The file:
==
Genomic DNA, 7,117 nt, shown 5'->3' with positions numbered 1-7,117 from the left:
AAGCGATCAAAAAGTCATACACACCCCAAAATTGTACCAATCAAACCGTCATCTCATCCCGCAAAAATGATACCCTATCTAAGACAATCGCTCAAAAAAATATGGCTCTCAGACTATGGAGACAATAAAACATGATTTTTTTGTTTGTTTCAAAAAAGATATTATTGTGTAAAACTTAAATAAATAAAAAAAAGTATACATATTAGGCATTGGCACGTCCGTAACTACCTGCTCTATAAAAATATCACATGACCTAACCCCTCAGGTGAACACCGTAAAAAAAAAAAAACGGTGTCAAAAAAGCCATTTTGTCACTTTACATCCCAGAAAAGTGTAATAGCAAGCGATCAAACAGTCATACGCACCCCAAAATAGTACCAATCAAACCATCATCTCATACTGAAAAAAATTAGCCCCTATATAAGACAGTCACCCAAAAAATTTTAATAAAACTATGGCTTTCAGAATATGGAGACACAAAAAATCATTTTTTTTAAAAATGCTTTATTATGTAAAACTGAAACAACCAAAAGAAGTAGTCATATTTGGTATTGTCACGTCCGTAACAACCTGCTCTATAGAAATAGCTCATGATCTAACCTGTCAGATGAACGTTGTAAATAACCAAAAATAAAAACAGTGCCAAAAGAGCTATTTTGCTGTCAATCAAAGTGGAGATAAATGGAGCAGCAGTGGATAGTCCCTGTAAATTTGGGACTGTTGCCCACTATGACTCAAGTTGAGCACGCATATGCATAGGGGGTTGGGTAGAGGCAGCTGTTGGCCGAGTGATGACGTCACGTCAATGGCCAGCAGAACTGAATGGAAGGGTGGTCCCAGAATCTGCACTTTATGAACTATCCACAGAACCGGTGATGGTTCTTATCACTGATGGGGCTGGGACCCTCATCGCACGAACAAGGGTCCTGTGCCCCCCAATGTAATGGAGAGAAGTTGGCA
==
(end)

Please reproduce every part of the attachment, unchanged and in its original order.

Genomic DNA, 7,117 nt, shown 5'->3' with positions numbered 1-7,117 from the left:
AAGCGATCAAAAAGTCATACACACCCCAAAATTGTACCAATCAAACCGTCATCTCATCCCGCAAAAATGATACCCTATCTAAGACAATCGCTCAAAAAAATATGGCTCTCAGACTATGGAGACAATAAAACATGATTTTTTTGTTTGTTTCAAAAAAGATATTATTGTGTAAAACTTAAATAAATAAAAAAAAGTATACATATTAGGCATTGGCACGTCCGTAACTACCTGCTCTATAAAAATATCACATGACCTAACCCCTCAGGTGAACACCGTAAAAAAAAAAAAACGGTGTCAAAAAAGCCATTTTGTCACTTTACATCCCAGAAAAGTGTAATAGCAAGCGATCAAACAGTCATACGCACCCCAAAATAGTACCAATCAAACCATCATCTCATACTGAAAAAAATTAGCCCCTATATAAGACAGTCACCCAAAAAATTTTAATAAAACTATGGCTTTCAGAATATGGAGACACAAAAAATCATTTTTTTTAAAAATGCTTTATTATGTAAAACTGAAACAACCAAAAGAAGTAGTCATATTTGGTATTGTCACGTCCGTAACAACCTGCTCTATAGAAATAGCTCATGATCTAACCTGTCAGATGAACGTTGTAAATAACCAAAAATAAAAACAGTGCCAAAAGAGCTATTTTGCTGTCAATCAAAGTGGAGATAAATGGAGCAGCAGTGGATAGTCCCTGTAAATTTGGGACTGTTGCCCACTATGACTCAAGTTGAGCACGCATATGCATAGGGGGTTGGGTAGAGGCAGCTGTTGGCCGAGTGATGACGTCACGTCAATGGCCAGCAGAACTGAATGGAAGGGTGGTCCCAGAATCTGCACTTTATGAACTATCCACAGAACCGGTGATGGTTCTTATCACTGATGGGGCTGGGACCCTCATCGCACGAACAAGGGTCCTGTGCCCCCCAATGTAATGGAGAGAAGTTGGCA